When it comes to choosing the right editor for your book, it can be more than daunting—it can be exhausting. Do you need a copy editor, a proofreader, or a content editor? “Wait! Aren’t they all the same?” I say to you, Nay. Today, I’m going to help you choose the right editor for your book. Disclaimer: I’m aware that some people will give different definitions here. They might even switch around the names a little. There’s a lot of inconsistency on the Internet when it comes to defining each editor, so I'd love to hear your thoughts after reading this.
Beta Reader: This is usually a friend or family member who agrees to read your book to see if it’s worth publishing. No, they are not editors like one you’d hire. In fact, beta readers usually do this for free. They’re awesome like that. Send him a list of your concerns or questions, and he’ll read it and give his opinion. I highly suggest using a beta reader before sending it to a professional editor. They truly aid in the rewriting process!
Developmental/Substantive Editor: Need someone to look at the bigger picture? A developmental editor, also known as a substantive editor, will ensure your book is coherent. She’ll make sure it’s presented in a logical format and will check your index and table of contents to make sure they’re useful. Developmental editors revise, reorder, and delete. Some people would say these are two different jobs, but for the most part, they’re synonymous. She is usually the first editor you’ll meet in the publishing process.
Copy Editor (sometimes called a line editor): The copy editor performs minimal rewriting; instead, she concentrates on clarity and flow. Instead of completely rewriting an entire paragraph, she’ll suggest edits to avoid choppy sentence structure. Yes, she edits for grammar, punctuation, spelling, and mechanics. She’ll check with you, the author, on conflicting statements or facts as well. You have to have a copy editor before sending your book to a publishing company, and especially if you’re self-publishing. Having worked in the publishing industry, I can promise you that the second you submit an unedited manuscript, the publisher will know immediately. They can tell.
Content Editor: Very similar to a copy editor, the content editor checks for grammar and spelling while catching inconsistent behaviors in characters, ensuring the dialogue is believable, and watching for plotholes. A highly skilled content editor will work just like a copy editor and still be able to catch faults in style, themes, and tone. It's basically a two-for-one deal. Hire a truly professional copy editor, and you get that plus a content editor. Hiyo!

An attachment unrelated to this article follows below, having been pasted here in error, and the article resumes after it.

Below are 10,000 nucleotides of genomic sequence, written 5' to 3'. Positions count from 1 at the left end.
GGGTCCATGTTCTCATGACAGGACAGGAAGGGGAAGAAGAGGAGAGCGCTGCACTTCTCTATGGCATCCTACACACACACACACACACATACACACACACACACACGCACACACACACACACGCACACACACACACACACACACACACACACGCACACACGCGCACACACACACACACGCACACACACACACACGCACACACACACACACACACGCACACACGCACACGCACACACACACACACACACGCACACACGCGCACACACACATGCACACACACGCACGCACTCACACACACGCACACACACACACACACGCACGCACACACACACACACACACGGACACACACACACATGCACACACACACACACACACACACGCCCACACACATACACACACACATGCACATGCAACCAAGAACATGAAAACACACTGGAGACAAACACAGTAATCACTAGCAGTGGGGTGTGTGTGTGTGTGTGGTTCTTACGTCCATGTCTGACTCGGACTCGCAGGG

Proofreader: A must-have for anyone who’s in the publishing process. If you’re publishing with a traditional publisher, they provide that for you. If you’re self-publishing, you’ll want to hire one. Once your copy editor has completed her edits, the graphic design artist has crafted his illustrations, and the press has printed off your manuscript, you will need a proofreader. The proofreader takes the tangible hard copy and goes through it with a red pen, looking for any typos that were missed along the way. “Then what did I hire a copy editor for, if she’s going to miss stuff?” Because editors aren’t perfect, so they can’t create anything perfect—and any editor who promises that is a liar. (Preach!) Also, during the typesetting process, lots of weird stuff happens. Hire the proofreader. You’ll be glad you did.
Bonus thought: here are the market rates for editors. If you have an editor who charges considerably lower than what’s offered here, he’s probably doing it as a hobby, not professionally. I’m not being crass, honestly. But I’m a firm believer in “you get what you pay for.” If he offers to edit your full-length novel for fifty bucks, run away. Hiring an editor is not an option—it’s an investment. Hire the professional.
“But how do I know if the editor is a professional?”
Hm, I smell another blog post.